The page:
FIGURE 3.

LPS and M. avium stimulate TLR2 mRNA expression via different receptors. A, Macrophages from BALB/c mice were treated with LPS at 50 ng/ml. After 3 h, RNA was isolated for RPA. The relative expression of TLR2 and TLR4 mRNA was plotted in the figure following normalization against the GAPDH signal. The original RPA is shown in the upper right corner of the figure. B, Thioglycolate-elicited peritoneal macrophages harvested from C3H/HeJ (Lpsd) and C3H/HeN (LpsN) mice were treated with LPS at specified concentrations for 3 h. The results of RPA as well as the densitometric evaluation of TLR2 mRNA expression are shown. C, Macrophages from C3H/HeJ and C3H/HeN were infected with M. avium for 3 h. RPA was conducted as described above. Both RPA and densitometric evaluations are shown. Similar results were observed in two independent experiments.

FIGURE 3.

LPS and M. avium stimulate TLR2 mRNA expression via different receptors. A, Macrophages from BALB/c mice were treated with LPS at 50 ng/ml. After 3 h, RNA was isolated for RPA. The relative expression of TLR2 and TLR4 mRNA was plotted in the figure following normalization against the GAPDH signal. The original RPA is shown in the upper right corner of the figure. B, Thioglycolate-elicited peritoneal macrophages harvested from C3H/HeJ (Lpsd) and C3H/HeN (LpsN) mice were treated with LPS at specified concentrations for 3 h. The results of RPA as well as the densitometric evaluation of TLR2 mRNA expression are shown. C, Macrophages from C3H/HeJ and C3H/HeN were infected with M. avium for 3 h. RPA was conducted as described above. Both RPA and densitometric evaluations are shown. Similar results were observed in two independent experiments.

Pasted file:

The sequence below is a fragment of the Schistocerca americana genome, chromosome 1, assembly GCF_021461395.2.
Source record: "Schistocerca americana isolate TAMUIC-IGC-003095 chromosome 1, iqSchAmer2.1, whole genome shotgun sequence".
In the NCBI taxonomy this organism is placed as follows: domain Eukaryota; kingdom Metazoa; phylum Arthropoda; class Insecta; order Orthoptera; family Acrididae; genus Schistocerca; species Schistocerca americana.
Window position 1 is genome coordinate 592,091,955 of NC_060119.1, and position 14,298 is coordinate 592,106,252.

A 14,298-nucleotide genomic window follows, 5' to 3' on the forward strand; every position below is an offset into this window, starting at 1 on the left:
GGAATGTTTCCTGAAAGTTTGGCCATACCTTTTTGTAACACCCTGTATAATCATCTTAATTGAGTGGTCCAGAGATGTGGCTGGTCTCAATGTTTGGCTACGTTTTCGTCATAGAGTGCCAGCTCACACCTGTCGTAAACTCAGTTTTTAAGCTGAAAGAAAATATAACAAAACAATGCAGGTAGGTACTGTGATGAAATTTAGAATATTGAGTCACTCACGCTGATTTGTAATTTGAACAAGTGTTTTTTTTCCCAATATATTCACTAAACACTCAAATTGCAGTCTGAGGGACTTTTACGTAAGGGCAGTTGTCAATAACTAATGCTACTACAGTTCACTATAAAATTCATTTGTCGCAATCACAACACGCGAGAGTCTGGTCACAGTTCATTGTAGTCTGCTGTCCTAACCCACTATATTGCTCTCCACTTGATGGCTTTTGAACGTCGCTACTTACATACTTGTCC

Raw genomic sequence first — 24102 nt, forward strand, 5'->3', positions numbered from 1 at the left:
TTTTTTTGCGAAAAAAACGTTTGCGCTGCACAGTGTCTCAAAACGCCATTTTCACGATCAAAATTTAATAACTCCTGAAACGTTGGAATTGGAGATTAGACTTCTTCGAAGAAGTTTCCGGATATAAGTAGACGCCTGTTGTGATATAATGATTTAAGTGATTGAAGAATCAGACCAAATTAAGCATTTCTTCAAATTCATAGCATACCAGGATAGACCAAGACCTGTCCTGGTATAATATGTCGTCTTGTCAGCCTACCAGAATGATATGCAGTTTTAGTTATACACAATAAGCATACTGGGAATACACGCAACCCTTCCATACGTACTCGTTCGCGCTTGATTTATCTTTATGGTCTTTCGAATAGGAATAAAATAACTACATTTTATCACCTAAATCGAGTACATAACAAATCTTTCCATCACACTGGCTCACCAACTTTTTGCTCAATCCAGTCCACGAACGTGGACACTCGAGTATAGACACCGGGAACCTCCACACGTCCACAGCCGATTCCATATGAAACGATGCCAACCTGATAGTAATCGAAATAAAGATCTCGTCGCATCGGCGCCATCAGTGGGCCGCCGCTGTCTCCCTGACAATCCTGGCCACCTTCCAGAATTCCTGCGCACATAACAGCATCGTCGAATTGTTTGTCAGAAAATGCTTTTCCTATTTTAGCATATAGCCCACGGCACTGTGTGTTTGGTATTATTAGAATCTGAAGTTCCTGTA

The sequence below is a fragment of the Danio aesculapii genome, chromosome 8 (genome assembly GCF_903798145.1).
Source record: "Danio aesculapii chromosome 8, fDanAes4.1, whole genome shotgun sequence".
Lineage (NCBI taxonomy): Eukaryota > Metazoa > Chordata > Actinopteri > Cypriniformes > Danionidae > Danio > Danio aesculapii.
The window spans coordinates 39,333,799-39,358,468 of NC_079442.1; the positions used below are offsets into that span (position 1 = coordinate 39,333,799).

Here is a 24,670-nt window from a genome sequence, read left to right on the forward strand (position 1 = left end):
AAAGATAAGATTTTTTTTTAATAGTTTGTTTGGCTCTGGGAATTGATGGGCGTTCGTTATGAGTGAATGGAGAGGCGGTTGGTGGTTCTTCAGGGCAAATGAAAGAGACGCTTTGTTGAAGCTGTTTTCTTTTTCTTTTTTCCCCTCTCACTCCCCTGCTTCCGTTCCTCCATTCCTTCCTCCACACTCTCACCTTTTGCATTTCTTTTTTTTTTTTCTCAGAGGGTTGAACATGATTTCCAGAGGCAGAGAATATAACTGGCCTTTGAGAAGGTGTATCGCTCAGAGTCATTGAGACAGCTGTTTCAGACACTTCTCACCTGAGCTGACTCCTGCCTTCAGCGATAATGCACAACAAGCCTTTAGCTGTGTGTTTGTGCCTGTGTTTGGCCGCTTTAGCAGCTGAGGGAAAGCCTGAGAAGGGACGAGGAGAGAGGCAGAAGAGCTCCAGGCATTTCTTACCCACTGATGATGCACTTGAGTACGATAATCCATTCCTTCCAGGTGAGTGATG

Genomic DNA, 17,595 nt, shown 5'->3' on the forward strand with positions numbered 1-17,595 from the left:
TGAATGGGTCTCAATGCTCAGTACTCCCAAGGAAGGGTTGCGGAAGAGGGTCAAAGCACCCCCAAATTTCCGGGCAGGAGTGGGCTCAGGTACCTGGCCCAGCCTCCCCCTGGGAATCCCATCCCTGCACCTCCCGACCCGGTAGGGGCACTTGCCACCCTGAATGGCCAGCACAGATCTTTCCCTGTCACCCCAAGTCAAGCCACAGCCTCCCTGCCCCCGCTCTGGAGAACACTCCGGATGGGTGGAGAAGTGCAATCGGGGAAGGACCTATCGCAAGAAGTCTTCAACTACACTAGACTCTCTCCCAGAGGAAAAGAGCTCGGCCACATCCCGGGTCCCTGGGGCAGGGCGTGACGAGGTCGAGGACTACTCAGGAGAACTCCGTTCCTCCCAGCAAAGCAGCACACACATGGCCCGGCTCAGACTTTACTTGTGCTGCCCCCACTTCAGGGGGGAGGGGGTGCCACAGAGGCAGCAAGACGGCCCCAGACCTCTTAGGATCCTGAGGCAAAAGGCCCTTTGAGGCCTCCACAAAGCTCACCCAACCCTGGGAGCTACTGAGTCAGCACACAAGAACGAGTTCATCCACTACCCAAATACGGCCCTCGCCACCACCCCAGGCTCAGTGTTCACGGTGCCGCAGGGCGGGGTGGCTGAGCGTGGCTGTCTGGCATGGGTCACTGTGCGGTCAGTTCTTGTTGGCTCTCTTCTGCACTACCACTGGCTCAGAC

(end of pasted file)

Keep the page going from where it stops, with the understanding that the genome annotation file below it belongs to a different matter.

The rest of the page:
Close modal
FIGURE 4.

TLR2 contributes to the induction of TLR2 mRNA following infection with M. avium. Peritoneal macrophages were preincubated with anti-human TLR2 Ab (10 μg/ml) or control IgG (10 μg/ml) for 2 h on ice before M. avium infection for 3 h. Samples were analyzed by RPA. Both RPA and densitometric analysis are presented. Lanes 1–4 are: untreated (control); M. avium treated; M. avium + anti-TLR2 Ab; M. avium + control IgG. The data shown here were representative of three independent experiments.

FIGURE 4.

TLR2 contributes to the induction of TLR2 mRNA following infection with M. avium. Peritoneal macrophages were preincubated with anti-human TLR2 Ab (10 μg/ml) or control IgG (10 μg/ml) for 2 h on ice before M. avium infection for 3 h. Samples were analyzed by RPA. Both RPA and densitometric analysis are presented. Lanes 1–4 are: untreated (control); M. avium treated; M. avium + anti-TLR2 Ab; M. avium + control IgG. The data shown here were representative of three independent experiments.

Close modal

One effect of M. avium infection of macrophages is the production of inflammatory cytokines such as IL-1 and TNF-α. Macrophages were treated with these and other cytokines, and their effect on TLR2 mRNA was evaluated. IL-α, TNF-α, and GM-CSF treatment increased TLR2 mRNA, while IFN-γ was without effect (Fig. 5,A). The addition of IL-10 before infection with M. avium did not prevent the increase in TLR2 mRNA. In contrast, the addition of PGE2 prevented the increase in TLR2 mRNA following infection with M. avium (Fig. 5 B).